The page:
Background: Sparse relative effectiveness evidence is a frequent problem in Health Technology Assessment (HTA). Where evidence directly pertaining to the decision problem is sparse, it may be feasible to expand the evidence-base to include studies that relate to the decision problem only indirectly: for instance, when there is no evidence on a comparator, evidence on other treatments of the same molecular class could be used; similarly, a decision on children may borrow-strength from evidence on adults. Usually, in HTA, such indirect evidence is either included by ignoring any differences (‘lumping‘) or not included at all (‘splitting‘). However, a range of more sophisticated methods exists, primarily in the biostatistics literature. The objective of this study is identify and classify the breadth of the available information-sharing methods.
Methods: Forwards and backwards citation-mining techniques were used on a set of seminal papers on the topic of information-sharing. Papers were included if they specified (network) meta-analytic methods for combining information from distinct populations, interventions, outcomes or study-designs.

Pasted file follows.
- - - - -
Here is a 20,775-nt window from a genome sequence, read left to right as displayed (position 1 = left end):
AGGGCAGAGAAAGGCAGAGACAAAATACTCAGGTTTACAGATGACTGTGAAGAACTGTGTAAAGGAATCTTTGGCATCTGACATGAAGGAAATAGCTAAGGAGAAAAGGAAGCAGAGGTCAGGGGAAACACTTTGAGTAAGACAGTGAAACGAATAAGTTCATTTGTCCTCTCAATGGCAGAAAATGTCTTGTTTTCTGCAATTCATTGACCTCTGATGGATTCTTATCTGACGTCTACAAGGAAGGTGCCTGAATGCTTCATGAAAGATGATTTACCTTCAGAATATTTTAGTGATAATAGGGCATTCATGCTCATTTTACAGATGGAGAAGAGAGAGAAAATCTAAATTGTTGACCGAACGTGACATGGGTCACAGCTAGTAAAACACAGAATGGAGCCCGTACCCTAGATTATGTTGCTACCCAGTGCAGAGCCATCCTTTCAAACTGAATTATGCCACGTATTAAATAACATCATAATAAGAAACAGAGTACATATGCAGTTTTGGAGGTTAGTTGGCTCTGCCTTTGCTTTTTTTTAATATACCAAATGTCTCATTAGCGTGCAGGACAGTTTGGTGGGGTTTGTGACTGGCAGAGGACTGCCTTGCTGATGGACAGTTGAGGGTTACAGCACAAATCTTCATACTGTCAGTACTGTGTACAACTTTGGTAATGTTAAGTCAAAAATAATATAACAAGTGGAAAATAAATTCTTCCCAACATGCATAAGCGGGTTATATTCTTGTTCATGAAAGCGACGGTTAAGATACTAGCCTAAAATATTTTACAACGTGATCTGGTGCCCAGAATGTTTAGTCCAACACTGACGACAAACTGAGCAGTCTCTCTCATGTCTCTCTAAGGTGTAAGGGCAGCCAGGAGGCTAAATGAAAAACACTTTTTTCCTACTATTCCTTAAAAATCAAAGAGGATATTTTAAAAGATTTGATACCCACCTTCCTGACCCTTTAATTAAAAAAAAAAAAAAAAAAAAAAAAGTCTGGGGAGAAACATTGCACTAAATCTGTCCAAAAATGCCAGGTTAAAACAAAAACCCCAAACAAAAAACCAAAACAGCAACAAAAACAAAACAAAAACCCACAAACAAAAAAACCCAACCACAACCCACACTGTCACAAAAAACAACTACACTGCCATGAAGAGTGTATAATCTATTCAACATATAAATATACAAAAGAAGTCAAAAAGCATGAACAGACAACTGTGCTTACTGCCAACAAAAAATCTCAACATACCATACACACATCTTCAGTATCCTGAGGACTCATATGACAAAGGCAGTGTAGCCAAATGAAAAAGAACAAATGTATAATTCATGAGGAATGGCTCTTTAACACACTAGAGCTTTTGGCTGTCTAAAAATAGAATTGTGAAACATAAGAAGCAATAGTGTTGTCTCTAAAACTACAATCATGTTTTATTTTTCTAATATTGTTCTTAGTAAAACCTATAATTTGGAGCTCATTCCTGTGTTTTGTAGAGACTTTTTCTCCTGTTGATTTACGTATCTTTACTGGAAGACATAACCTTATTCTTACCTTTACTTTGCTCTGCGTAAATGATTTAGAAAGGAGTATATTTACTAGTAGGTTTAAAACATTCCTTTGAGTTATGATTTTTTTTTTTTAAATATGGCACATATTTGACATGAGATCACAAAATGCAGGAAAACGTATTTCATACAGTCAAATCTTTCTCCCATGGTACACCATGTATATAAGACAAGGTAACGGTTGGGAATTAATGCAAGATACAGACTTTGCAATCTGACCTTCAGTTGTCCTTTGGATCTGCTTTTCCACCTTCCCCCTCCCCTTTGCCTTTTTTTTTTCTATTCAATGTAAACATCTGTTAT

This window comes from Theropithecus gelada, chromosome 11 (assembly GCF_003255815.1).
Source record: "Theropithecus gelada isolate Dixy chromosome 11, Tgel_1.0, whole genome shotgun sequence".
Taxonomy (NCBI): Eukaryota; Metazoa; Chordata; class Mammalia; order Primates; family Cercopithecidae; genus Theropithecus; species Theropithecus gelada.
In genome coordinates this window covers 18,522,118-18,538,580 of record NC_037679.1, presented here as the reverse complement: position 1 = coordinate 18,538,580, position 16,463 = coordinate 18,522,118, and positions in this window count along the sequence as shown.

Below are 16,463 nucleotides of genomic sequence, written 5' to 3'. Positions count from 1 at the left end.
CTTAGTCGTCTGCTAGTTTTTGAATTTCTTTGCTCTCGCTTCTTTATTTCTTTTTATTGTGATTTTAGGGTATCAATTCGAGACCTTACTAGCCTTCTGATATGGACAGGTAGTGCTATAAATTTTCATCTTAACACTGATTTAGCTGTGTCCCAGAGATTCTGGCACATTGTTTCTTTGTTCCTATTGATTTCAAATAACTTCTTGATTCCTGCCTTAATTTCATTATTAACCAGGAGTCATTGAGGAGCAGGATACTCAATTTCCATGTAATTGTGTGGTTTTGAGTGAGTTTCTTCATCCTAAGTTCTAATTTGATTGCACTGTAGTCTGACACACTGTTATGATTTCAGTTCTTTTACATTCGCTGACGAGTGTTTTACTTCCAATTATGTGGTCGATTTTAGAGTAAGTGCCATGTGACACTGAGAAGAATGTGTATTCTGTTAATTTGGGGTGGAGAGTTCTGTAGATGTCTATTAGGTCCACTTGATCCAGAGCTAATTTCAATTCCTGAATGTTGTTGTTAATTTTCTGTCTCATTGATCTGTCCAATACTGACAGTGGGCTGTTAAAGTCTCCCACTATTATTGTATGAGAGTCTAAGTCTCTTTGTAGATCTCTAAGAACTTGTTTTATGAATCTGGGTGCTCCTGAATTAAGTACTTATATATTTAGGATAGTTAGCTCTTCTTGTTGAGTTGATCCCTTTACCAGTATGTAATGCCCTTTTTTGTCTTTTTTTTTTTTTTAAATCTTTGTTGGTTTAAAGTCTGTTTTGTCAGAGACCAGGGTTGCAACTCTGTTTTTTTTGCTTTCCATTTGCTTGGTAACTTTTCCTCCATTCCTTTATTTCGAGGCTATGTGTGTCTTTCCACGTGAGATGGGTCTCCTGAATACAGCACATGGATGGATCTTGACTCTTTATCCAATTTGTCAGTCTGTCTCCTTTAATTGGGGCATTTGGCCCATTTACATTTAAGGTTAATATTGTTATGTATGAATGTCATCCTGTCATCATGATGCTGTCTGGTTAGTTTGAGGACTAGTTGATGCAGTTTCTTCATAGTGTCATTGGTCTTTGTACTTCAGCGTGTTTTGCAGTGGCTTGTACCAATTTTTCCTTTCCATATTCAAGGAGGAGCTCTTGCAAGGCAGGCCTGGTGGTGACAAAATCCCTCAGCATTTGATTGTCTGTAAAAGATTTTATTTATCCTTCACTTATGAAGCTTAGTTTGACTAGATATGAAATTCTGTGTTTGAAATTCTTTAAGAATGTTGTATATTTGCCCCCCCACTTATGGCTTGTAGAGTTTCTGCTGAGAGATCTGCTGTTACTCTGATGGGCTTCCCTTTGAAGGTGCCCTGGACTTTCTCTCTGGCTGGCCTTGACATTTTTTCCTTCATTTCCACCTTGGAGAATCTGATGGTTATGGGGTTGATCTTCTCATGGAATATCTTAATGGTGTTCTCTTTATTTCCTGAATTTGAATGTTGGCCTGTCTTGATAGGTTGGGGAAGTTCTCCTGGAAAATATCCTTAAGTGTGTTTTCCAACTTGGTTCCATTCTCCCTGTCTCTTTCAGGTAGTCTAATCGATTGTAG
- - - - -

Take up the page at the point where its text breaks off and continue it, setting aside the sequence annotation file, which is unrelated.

Results: Overall, 89 papers were included. A plethora of evidence synthesis methods have been used for information-sharing. Most papers (n = 78) described methods that shared information on relative treatment effects. Amongst these, there was a strong emphasis on methods for information-sharing across multiple outcomes (n = 39) and treatments (n = 23), with fewer papers focusing on study-designs (n = 10) or populations (n = 6). We categorise and discuss the methods under four ’core’ relationships of information-sharing: functional, exchangeability-based, prior-based and multivariate relationships, and explain the assumptions made within each of these core approaches.
Conclusions: This study highlights the range of information-sharing methods available. These methods often impose more moderate assumptions than lumping or splitting. Hence, the degree of information-sharing that they impose could potentially be considered more appropriate. Our identification of four ‘core‘ methods of information-sharing allows for an improved understanding of the assumptions underpinning the different methods. Further research is required to understand how the methods differ in terms of the strength of sharing they impose and the implications of this for health care decisions.